{{ message }}

Instantly share code, notes, and snippets.

# mieko/marching_squares.cc

Created Sep 29, 2014
Marching Squares in C++
 #include "marching-squares.hh" #include "point.hh" #include "polygon.hh" #include "douglas-peucker.hh" #include #include #include namespace Ps { /* Implementation based on: "Better Know An Algorithm 1: Marching Squares" */ /* "http://devblog.phillipspiess.com/2010/02/23/" * "better-know-an-algorithm-1-marching-squares/" */ namespace { typedef char Direction; /* We build these as char's, but can then compare them as ints */ union Key { char c; int i; Key(); Key(const char* s); }; inline Key::Key() : i(0) { ; } inline Key::Key(const char* s) : i(0) { assert(std::strlen(s) >= sizeof(c)); std::memcpy(c, s, sizeof(c)); } struct Transition { Transition() = default; /* implicit */ Transition(const char* desc); Key key = Key(); Direction dir = 'X'; }; Transition::Transition(const char* desc) : key(desc), dir('X') { assert(desc != nullptr && strlen(desc) == 6); dir = desc; } static const Transition transitions[] = { "0000-R", "1100-R", "0011-L", "1110-R", "0100-R", "1000-U", "1011-U", "1001-U", "0101-D", "1010-U", "0111-L", "0110-L", "0001-D", "0010-L", "1101-D", "1111-R" }; } struct MarchingSquares::Impl { Impl(MarchingSquares* inst); public: MarchingSquares* inst = nullptr; size_t w = 0; size_t h = 0; /* Full knowledge of vector specialization */ std::vector data; }; MarchingSquares::Impl::Impl(MarchingSquares* inst) : inst(inst) { ; } MarchingSquares::MarchingSquares(Canvas* canvas) : impl(new Impl(this)) { impl->w = canvas->size().w(); impl->h = canvas->size().h(); impl->data.reserve(impl->w * impl->h); for (size_t y = 0; y != impl->h; ++y) { for (size_t x = 0; x != impl->w; ++x) { Canvas::Pixel p = canvas->pixel_at(Point(x, y)); impl->data[y * impl->w + x] = ((p & 0xff000000) >> 24) > 0; } } } MarchingSquares::~MarchingSquares() { delete impl; } Polygon MarchingSquares::extract_simple(Float epsilon) { Polygon poly; size_t x = 0; size_t y = 0; /* Find first edge */ for (int i = 0; i != impl->data.size(); ++i) { if (impl->data[i]) { y = i / impl->w; x = i % impl->w; break; } } /* If we got to the bottom-right, we're done: no result */ if (x == impl->w && y == impl->h) { return Polygon(); } /* save terminal condition */ size_t fx = x, fy = y; Transition window; char last_dir = 'X'; do { /* Lets us treat image boundary as 0. */ #define VIEW(ox, oy) ((ox < 0 || oy < 0 || ox == impl->w || oy == impl->h) \ ? '0' : impl->data[(oy) * impl->w + (ox)]) window.key.c = VIEW(x-1, y-1); window.key.c = VIEW( x, y-1); window.key.c = VIEW(x-1, y); window.key.c = VIEW( x, y); #undef VIEW /* Based on the window we're looking at, find the next step */ Direction dir = 'X'; for (auto& st: transitions) { if (window.key.i == st.key.i) { dir = st.dir; break; } } /* These two handle special cases that can cause an infinite loop */ if (window.key.i == transitions.key.i) { assert(dir == 'L'); dir = (last_dir == 'U' ? 'L' : 'R'); } else if (window.key.i == transitions.key.i) { assert(dir == 'U'); dir = (last_dir == 'R' ? 'U' : 'D'); } assert(dir != 'X'); if (dir != last_dir) { poly.push_back(Point(x, y)); } switch (dir) { case 'U': --y; break; case 'D': ++y; break; case 'L': --x; break; case 'R': ++x; break; default: assert(false); } last_dir = dir; } while (! (y == fy && x == fx)); assert(epsilon >= 0.0f); if (epsilon > 0.0f) { return DouglasPeucker::simplify(poly, epsilon); } else { return poly; } } }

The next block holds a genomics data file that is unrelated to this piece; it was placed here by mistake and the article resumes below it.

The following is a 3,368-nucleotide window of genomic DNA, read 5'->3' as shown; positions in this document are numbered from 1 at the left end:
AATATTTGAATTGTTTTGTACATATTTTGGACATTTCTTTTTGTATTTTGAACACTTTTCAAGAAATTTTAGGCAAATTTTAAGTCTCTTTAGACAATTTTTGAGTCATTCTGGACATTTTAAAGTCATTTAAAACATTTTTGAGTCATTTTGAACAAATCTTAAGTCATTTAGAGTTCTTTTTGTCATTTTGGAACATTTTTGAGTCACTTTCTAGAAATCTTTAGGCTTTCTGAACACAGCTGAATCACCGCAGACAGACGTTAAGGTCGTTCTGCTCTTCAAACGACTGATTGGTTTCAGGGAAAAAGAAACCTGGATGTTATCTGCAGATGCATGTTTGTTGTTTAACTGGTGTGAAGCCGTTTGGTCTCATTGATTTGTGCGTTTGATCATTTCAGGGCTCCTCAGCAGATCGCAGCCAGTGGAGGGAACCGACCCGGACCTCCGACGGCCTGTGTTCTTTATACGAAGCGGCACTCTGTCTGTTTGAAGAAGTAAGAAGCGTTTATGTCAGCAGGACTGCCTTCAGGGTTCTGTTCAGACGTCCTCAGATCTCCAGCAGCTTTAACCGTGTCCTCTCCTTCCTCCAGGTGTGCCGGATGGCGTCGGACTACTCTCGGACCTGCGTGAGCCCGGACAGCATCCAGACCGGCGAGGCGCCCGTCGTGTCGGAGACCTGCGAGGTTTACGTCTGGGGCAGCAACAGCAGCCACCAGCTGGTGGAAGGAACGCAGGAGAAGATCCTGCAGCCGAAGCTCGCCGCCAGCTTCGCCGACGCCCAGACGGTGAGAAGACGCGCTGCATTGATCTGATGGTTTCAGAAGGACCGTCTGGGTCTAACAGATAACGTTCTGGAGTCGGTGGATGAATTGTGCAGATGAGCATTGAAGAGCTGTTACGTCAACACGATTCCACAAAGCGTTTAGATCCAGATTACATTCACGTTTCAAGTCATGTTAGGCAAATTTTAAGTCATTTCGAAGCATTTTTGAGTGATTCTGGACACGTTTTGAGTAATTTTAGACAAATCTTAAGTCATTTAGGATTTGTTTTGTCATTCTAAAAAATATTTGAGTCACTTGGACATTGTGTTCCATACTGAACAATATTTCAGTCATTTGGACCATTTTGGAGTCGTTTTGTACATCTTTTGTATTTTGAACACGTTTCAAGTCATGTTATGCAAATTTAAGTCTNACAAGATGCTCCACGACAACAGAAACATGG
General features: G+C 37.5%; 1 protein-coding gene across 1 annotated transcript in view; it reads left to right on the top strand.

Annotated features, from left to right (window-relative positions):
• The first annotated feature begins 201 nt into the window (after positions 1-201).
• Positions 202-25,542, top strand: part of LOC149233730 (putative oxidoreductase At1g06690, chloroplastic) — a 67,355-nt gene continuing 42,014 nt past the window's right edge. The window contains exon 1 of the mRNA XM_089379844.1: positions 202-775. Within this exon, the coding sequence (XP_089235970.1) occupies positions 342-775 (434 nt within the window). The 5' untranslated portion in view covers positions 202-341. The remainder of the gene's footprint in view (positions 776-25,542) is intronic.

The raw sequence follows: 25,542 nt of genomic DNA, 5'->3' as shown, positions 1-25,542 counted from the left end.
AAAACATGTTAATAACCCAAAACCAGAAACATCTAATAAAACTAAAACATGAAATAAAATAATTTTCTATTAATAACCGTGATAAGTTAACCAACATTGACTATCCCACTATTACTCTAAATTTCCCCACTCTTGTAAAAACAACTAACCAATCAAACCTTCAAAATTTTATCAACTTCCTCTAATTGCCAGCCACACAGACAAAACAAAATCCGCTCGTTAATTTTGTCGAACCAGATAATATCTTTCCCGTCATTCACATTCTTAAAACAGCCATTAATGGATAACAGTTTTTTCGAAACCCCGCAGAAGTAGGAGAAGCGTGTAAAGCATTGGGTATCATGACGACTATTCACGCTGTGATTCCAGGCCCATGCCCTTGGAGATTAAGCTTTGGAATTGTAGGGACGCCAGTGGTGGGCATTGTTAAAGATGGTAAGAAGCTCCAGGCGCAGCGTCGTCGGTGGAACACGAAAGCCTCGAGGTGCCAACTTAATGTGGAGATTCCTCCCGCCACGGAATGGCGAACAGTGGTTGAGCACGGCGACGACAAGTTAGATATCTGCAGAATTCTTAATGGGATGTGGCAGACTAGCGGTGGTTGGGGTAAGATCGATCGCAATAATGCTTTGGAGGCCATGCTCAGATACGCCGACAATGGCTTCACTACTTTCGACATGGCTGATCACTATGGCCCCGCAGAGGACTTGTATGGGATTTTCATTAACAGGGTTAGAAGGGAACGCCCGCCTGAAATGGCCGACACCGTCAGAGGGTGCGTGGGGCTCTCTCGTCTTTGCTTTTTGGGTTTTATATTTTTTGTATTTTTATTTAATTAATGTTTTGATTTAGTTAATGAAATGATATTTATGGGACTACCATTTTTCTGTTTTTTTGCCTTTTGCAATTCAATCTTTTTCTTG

#ifndef PS_GEOM_MARCHING_SQUARES_HH #define PS_GEOM_MARCHING_SQUARES_HH namespace Ps { class Canvas; class Polygon; class Mesh2d; class MarchingSquares { public: MarchingSquares(Canvas* surface); virtual ~MarchingSquares(); /* Extracts a polygon, then simplifies to simplification_epsilon */ Polygon extract_simple(Float simplification_epsilon = PS_PIXEL_EPSILON); private: struct Impl; Impl* impl; }; } #endif

### danelliottster commented Sep 4, 2019

 What does DouglasPeucker::simplify(poly, epsilon); do?

### mieko commented Sep 4, 2019 • edited

 Hi, Dan. It removes points that are nearly-colinear on each edge of a polygon. The epsilon is the “tolerance”. Basically noise reduction on extraneous points. I obviously had a C++ implementation at one point, but I see I have a old Ruby gist with the ugly “textbook” implementation: https://gist.github.com/mieko/7c1f5a3b51423c4322e2 I’ll see if I can dig up the C++ version later.

### danelliottster commented Sep 4, 2019

 Oh, I could see how that could help clean up the contours... Thanks for the reply. If you ever do post that code, I'll gladly take a look at it. Thinking about using your code for a project. - dan … On Wed, Sep 4, 2019 at 8:14 AM Mike Owens ***@***.***> wrote: Hi, Daniel. It removes points that are nearly-colinear on each edge of a polygon. The epsilon is the “tolerance”. I obviously had a C++ implementation at one point, but I see I have a old Ruby gist with the ugly “textbook” implementation: https://gist.github.com/mieko/7c1f5a3b51423c4322e2 I’ll see if I can dig up the C++ version later. — You are receiving this because you commented. Reply to this email directly, view it on GitHub , or mute the thread .

### mieko commented Sep 10, 2019

 I've resurrected the C++ implementation out of a really-old archive, available here: https://gist.github.com/mieko/0275f2f4a3b18388ed5131b3364179fb Not drop-in ready (uses references geometry types undefined), but the missing parts are trivial. -M

### danelliottster commented Sep 10, 2019

 Thank you, sir. I'll check it out.